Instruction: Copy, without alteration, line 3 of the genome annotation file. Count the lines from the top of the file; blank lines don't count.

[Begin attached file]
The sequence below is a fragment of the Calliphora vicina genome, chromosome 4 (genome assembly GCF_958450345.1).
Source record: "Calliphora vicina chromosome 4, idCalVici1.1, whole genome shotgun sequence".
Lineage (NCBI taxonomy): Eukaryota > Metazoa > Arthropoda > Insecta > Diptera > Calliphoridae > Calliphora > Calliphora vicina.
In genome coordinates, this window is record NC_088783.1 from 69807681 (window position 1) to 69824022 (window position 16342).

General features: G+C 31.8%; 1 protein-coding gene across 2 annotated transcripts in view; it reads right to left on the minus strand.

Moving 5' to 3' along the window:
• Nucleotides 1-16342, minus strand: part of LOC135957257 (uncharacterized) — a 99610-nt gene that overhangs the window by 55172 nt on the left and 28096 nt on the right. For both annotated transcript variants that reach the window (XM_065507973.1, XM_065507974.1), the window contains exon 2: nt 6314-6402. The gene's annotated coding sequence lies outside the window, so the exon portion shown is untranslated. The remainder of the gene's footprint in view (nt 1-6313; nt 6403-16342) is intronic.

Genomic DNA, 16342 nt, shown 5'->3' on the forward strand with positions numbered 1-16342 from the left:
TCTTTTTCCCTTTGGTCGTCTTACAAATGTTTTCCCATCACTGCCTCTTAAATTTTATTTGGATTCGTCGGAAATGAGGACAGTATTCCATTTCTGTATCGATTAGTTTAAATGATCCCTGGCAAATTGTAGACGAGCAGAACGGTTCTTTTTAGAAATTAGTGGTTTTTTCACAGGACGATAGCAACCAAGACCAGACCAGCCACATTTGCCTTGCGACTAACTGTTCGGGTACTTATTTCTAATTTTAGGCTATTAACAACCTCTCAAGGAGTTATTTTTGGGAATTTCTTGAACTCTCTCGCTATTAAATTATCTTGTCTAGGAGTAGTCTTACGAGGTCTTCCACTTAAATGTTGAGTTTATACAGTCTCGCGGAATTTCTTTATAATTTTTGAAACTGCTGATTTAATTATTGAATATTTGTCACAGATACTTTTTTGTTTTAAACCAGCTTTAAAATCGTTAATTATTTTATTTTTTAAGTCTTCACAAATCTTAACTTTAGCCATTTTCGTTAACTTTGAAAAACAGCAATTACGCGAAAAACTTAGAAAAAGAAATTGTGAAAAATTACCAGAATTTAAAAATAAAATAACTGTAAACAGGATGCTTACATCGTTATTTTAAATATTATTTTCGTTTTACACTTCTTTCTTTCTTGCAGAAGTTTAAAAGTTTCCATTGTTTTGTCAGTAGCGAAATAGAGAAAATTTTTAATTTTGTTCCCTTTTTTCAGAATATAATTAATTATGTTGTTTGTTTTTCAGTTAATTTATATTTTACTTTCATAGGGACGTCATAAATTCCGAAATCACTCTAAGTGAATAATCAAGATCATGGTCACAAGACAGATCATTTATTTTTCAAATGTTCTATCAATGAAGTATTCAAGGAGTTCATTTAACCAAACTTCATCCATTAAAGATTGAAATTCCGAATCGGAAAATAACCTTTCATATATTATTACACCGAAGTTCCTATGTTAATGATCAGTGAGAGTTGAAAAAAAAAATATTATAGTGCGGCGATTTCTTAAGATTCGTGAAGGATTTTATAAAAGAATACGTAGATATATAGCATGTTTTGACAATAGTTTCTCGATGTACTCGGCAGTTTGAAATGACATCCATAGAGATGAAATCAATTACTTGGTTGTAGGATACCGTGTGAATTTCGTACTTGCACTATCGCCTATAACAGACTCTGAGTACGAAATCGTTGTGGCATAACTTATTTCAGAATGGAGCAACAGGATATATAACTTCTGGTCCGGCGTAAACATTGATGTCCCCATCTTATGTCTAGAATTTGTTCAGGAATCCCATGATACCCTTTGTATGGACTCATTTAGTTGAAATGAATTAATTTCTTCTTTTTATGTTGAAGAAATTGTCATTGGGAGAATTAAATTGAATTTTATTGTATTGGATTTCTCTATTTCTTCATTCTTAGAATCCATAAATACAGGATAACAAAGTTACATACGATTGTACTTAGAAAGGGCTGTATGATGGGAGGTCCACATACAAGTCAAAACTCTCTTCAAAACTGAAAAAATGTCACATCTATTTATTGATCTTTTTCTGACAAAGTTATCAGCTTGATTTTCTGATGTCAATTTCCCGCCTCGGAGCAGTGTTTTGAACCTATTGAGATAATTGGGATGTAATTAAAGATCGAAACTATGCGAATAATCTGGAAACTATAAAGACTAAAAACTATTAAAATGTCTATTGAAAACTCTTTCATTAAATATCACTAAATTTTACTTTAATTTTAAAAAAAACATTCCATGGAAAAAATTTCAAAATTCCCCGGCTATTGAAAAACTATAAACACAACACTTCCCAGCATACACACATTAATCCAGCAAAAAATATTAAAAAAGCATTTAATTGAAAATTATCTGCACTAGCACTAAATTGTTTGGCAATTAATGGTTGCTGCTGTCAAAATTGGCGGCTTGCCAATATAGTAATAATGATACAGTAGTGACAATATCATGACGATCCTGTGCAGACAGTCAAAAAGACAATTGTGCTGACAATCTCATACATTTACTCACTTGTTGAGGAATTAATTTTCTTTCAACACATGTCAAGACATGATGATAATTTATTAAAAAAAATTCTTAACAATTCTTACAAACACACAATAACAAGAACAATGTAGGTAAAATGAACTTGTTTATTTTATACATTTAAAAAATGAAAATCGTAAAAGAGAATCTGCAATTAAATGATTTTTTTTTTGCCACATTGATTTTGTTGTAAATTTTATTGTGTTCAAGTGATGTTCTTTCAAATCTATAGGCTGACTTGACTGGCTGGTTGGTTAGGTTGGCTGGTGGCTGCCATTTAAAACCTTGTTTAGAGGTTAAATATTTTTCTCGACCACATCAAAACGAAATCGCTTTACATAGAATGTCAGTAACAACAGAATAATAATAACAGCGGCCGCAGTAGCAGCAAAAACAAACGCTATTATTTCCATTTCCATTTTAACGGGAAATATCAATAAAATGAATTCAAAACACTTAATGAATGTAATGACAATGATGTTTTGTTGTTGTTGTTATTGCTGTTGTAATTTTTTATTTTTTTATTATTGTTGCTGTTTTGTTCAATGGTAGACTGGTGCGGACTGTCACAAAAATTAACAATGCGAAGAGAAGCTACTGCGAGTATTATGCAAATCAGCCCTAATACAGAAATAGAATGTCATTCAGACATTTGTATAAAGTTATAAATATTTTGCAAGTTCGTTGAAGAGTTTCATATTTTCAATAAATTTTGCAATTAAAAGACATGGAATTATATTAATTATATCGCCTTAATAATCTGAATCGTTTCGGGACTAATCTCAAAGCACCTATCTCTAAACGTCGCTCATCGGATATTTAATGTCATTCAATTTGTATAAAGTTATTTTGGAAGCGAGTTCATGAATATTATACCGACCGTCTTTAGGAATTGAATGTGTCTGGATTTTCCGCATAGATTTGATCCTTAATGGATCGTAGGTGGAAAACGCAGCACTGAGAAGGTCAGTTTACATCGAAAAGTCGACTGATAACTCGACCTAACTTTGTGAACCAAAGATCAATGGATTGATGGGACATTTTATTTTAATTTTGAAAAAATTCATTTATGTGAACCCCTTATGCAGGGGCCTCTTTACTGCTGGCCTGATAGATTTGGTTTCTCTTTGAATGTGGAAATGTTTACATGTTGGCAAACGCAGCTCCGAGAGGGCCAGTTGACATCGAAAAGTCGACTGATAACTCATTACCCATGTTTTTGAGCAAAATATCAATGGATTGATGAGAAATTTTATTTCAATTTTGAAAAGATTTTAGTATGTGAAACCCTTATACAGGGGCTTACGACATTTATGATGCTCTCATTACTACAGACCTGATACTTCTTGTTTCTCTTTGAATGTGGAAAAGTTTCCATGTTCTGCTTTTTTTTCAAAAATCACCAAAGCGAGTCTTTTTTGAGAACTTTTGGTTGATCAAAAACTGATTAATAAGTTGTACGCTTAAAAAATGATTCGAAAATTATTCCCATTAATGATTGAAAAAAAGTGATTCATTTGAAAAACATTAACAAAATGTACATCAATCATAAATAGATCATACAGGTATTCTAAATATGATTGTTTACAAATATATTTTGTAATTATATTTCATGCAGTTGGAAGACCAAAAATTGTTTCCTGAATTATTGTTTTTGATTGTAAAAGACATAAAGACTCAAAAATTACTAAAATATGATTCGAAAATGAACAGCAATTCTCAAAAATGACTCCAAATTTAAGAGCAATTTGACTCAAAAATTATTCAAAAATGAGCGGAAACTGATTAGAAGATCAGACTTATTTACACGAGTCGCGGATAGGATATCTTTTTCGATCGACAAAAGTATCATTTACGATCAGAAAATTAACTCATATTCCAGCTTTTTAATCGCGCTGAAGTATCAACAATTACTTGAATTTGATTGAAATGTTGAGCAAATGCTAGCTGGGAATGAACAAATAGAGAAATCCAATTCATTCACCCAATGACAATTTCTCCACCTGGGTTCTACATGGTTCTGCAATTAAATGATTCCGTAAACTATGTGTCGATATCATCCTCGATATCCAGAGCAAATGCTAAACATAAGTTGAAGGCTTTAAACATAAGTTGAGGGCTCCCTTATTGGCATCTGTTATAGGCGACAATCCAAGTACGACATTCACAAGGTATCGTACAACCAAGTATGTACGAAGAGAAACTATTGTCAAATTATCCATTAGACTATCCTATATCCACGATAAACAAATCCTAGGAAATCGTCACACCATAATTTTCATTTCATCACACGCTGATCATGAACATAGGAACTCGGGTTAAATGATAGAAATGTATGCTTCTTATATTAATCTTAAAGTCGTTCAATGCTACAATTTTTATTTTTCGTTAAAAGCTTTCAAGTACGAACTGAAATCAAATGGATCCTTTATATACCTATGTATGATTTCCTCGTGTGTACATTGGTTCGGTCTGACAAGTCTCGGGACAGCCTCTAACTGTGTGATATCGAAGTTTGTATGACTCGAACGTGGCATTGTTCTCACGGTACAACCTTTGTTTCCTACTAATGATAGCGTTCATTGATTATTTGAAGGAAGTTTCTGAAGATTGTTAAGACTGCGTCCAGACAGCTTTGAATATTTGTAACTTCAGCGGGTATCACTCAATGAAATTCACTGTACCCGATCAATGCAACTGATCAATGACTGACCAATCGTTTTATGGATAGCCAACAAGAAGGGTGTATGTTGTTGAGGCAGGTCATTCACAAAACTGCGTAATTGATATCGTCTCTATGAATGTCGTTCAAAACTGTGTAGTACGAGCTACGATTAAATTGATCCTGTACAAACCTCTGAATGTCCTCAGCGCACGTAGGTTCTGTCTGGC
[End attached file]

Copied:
Lineage (NCBI taxonomy): Eukaryota > Metazoa > Arthropoda > Insecta > Diptera > Calliphoridae > Calliphora > Calliphora vicina.